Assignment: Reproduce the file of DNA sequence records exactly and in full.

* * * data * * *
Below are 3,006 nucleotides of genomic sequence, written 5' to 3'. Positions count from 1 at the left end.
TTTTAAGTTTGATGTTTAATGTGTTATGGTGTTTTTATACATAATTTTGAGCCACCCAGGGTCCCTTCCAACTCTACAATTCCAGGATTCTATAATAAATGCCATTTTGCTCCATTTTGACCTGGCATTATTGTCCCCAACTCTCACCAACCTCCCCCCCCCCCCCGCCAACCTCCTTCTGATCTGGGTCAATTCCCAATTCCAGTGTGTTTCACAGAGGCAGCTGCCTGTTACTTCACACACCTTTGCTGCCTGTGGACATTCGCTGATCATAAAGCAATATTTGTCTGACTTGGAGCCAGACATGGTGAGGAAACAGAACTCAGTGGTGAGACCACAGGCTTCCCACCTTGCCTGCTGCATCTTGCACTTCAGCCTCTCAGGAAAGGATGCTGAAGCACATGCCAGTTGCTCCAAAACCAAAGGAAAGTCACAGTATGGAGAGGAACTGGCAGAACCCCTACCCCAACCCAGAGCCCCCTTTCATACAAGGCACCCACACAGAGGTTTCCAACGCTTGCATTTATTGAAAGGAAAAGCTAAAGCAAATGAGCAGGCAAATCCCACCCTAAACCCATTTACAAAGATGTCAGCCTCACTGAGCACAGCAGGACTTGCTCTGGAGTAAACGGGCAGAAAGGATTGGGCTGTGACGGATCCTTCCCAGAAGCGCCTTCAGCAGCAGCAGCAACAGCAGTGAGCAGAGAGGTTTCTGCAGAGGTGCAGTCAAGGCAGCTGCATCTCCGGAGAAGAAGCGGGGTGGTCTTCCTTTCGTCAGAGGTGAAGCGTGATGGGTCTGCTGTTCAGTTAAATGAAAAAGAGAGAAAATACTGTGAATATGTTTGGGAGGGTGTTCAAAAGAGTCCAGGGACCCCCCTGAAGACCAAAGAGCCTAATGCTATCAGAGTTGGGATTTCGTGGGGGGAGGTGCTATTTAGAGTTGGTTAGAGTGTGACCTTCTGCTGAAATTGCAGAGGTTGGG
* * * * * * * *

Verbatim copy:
Below are 3,006 nucleotides of genomic sequence, written 5' to 3'. Positions count from 1 at the left end.
TTTTAAGTTTGATGTTTAATGTGTTATGGTGTTTTTATACATAATTTTGAGCCACCCAGGGTCCCTTCCAACTCTACAATTCCAGGATTCTATAATAAATGCCATTTTGCTCCATTTTGACCTGGCATTATTGTCCCCAACTCTCACCAACCTCCCCCCCCCCCCCGCCAACCTCCTTCTGATCTGGGTCAATTCCCAATTCCAGTGTGTTTCACAGAGGCAGCTGCCTGTTACTTCACACACCTTTGCTGCCTGTGGACATTCGCTGATCATAAAGCAATATTTGTCTGACTTGGAGCCAGACATGGTGAGGAAACAGAACTCAGTGGTGAGACCACAGGCTTCCCACCTTGCCTGCTGCATCTTGCACTTCAGCCTCTCAGGAAAGGATGCTGAAGCACATGCCAGTTGCTCCAAAACCAAAGGAAAGTCACAGTATGGAGAGGAACTGGCAGAACCCCTACCCCAACCCAGAGCCCCCTTTCATACAAGGCACCCACACAGAGGTTTCCAACGCTTGCATTTATTGAAAGGAAAAGCTAAAGCAAATGAGCAGGCAAATCCCACCCTAAACCCATTTACAAAGATGTCAGCCTCACTGAGCACAGCAGGACTTGCTCTGGAGTAAACGGGCAGAAAGGATTGGGCTGTGACGGATCCTTCCCAGAAGCGCCTTCAGCAGCAGCAGCAACAGCAGTGAGCAGAGAGGTTTCTGCAGAGGTGCAGTCAAGGCAGCTGCATCTCCGGAGAAGAAGCGGGGTGGTCTTCCTTTCGTCAGAGGTGAAGCGTGATGGGTCTGCTGTTCAGTTAAATGAAAAAGAGAGAAAATACTGTGAATATGTTTGGGAGGGTGTTCAAAAGAGTCCAGGGACCCCCCTGAAGACCAAAGAGCCTAATGCTATCAGAGTTGGGATTTCGTGGGGGGAGGTGCTATTTAGAGTTGGTTAGAGTGTGACCTTCTGCTGAAATTGCAGAGGTTGGG